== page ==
Contested Sovereignty and Conflict: Between Spain and Catalonia

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Yinka Olomojobi, Omoigerale Omonye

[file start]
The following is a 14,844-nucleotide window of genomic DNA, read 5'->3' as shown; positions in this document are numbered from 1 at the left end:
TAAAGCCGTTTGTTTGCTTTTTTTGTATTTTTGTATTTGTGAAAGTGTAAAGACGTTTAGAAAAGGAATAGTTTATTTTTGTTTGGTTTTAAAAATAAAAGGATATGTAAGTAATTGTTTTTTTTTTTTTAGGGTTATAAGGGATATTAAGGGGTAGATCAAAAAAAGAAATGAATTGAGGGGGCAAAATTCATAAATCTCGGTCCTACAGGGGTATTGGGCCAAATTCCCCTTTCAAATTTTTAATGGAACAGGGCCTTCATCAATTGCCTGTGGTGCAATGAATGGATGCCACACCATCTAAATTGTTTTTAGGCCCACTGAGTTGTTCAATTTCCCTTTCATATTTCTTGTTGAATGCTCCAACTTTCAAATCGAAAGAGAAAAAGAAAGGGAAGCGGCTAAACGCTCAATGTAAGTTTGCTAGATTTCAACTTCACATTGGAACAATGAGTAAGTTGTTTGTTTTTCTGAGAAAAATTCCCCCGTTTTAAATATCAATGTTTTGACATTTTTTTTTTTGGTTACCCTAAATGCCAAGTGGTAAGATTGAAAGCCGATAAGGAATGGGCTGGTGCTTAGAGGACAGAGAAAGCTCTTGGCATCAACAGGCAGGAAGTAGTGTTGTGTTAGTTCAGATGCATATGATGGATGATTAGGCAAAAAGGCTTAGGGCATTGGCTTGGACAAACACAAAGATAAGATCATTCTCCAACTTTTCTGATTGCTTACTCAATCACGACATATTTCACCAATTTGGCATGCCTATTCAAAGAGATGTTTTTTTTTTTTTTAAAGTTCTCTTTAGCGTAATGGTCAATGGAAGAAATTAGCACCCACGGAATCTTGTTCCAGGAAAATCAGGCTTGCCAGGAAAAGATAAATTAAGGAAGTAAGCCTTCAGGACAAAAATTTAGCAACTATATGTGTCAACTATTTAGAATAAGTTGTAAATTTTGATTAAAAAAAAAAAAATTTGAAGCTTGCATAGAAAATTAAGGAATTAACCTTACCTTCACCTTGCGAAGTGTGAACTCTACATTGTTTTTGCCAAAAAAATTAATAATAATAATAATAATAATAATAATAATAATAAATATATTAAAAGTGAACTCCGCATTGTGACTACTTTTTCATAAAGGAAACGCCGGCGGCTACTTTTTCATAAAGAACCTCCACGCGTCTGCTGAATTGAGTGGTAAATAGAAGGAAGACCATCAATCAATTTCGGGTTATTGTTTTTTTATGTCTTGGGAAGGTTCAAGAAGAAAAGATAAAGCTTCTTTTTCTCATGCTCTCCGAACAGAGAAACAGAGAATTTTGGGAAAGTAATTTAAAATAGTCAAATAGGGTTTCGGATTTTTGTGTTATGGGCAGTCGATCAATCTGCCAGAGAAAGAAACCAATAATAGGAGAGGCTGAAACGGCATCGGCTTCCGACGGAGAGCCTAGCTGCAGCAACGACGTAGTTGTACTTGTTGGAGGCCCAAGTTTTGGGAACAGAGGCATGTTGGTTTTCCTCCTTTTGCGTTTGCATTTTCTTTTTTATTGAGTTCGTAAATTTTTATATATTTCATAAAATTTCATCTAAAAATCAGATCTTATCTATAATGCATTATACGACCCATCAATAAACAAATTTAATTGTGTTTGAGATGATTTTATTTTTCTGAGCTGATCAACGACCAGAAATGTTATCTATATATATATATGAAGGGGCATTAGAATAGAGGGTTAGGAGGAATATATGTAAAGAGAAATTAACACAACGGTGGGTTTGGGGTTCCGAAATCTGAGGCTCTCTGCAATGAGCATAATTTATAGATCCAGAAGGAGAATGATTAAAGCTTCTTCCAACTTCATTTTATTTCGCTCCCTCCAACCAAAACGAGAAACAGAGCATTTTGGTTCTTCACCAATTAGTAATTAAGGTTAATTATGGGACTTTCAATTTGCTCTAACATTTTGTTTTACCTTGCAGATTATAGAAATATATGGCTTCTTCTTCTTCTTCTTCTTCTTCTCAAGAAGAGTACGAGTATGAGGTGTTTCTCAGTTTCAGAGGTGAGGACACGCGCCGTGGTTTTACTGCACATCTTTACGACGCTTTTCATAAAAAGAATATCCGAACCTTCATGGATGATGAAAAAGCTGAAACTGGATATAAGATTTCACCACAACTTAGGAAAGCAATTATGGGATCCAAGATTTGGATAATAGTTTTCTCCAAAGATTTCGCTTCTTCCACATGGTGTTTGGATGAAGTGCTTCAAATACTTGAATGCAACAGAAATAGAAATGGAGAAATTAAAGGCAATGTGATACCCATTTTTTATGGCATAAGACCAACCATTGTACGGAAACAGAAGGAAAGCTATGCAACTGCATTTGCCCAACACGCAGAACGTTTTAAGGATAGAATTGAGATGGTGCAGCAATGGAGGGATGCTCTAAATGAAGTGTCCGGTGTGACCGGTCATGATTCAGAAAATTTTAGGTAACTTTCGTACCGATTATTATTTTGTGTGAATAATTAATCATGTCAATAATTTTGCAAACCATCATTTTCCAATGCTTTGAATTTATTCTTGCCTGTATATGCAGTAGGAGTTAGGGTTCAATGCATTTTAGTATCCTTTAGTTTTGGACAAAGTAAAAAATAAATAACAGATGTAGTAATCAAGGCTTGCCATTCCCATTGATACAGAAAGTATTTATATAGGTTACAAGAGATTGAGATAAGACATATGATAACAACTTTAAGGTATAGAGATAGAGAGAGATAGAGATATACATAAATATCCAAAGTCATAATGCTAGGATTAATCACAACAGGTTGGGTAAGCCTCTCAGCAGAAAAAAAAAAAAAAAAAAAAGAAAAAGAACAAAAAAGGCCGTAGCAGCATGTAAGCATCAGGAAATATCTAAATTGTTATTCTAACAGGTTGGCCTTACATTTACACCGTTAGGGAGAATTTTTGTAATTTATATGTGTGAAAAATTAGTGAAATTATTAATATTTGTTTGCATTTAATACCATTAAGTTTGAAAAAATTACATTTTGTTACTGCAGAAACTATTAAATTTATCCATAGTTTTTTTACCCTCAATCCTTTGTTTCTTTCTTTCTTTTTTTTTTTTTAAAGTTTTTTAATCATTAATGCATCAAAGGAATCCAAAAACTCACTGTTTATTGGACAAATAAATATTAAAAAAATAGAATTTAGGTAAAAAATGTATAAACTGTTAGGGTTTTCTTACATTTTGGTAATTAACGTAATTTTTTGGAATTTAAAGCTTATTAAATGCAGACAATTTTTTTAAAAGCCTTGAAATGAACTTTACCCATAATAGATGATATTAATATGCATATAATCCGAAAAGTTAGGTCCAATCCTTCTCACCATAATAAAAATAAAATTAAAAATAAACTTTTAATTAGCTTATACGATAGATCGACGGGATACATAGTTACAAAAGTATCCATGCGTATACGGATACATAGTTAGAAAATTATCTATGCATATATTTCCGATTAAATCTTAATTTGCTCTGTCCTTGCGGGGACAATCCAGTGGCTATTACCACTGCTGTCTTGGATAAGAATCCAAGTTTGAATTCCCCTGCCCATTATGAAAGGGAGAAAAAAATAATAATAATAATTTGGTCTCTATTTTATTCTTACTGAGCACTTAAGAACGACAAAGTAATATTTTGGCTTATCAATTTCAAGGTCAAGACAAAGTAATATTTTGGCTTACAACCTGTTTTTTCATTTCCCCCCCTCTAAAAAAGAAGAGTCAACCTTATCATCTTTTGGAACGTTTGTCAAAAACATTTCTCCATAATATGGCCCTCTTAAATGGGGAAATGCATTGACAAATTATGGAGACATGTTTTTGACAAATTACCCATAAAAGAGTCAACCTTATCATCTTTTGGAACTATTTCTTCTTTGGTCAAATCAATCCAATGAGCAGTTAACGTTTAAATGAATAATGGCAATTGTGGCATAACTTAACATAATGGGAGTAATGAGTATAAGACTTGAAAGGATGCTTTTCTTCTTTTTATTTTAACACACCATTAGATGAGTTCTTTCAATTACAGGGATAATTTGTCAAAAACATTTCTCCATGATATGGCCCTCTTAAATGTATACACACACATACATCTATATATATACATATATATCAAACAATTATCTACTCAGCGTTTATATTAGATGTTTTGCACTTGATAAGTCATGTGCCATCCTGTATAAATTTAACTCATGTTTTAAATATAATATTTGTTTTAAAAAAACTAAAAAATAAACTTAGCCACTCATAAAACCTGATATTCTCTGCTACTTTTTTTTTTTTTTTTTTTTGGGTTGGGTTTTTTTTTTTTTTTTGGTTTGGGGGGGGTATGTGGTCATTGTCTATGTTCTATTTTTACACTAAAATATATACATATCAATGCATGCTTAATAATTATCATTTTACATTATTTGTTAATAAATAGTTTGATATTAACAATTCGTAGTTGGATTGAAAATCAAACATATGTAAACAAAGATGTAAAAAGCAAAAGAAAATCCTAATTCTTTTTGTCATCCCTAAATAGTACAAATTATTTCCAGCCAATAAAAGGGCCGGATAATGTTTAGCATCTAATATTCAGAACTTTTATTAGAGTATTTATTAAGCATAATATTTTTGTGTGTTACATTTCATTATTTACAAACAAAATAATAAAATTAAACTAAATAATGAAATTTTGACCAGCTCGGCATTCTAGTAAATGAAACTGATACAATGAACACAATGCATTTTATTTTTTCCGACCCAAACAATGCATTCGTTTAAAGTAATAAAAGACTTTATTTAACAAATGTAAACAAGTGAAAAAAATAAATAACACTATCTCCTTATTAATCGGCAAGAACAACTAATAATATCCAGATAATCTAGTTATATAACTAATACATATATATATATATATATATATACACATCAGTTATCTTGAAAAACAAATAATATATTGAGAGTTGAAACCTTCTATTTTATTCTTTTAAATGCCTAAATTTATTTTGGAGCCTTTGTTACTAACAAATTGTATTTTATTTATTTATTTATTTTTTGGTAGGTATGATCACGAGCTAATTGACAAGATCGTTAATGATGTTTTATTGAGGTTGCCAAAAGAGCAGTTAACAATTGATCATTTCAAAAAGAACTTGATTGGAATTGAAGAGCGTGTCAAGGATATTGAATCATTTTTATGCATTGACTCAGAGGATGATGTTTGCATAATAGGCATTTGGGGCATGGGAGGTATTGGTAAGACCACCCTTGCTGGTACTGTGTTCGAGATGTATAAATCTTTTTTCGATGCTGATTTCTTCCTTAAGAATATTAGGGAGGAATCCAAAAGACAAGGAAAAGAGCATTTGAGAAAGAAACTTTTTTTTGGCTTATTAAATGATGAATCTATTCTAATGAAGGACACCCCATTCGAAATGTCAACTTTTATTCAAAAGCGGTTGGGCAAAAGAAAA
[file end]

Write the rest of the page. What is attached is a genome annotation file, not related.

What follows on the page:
This paper examines the Catalonia-Spain trajectory. Quite recently, the region of Catalonia became known for its sovereignty demand, which has strained relations with Spain its host state. Economic grievances, nationalism, and political disillusionment are some of the explanations given for the growing secessionist moves in the region. Apart from this, other reasons identified include strained historical ties, class struggle, the erosion of its autonomous region by General Francisco Franco and the subsequent demand for selfdetermination by separatists. An issue that runs through this work is the refusal of the Spanish government to concede to this separatist’s demand which has deteriorated any negotiations for dialogue. However, the Spanish government has announced that it is open to negotiate anything except a referendum. Furthermore, based on the reaction of the Spanish government, the 2014 referendum held by the Catalans seems to be nonconclusive. This study, therefore seeks to examine the contentious issues of “contested sovereignty” with relations to the Catalonia-Spain quagmire and its seemly subsisting impact in the pro-independence agitations in Europe and Africa.

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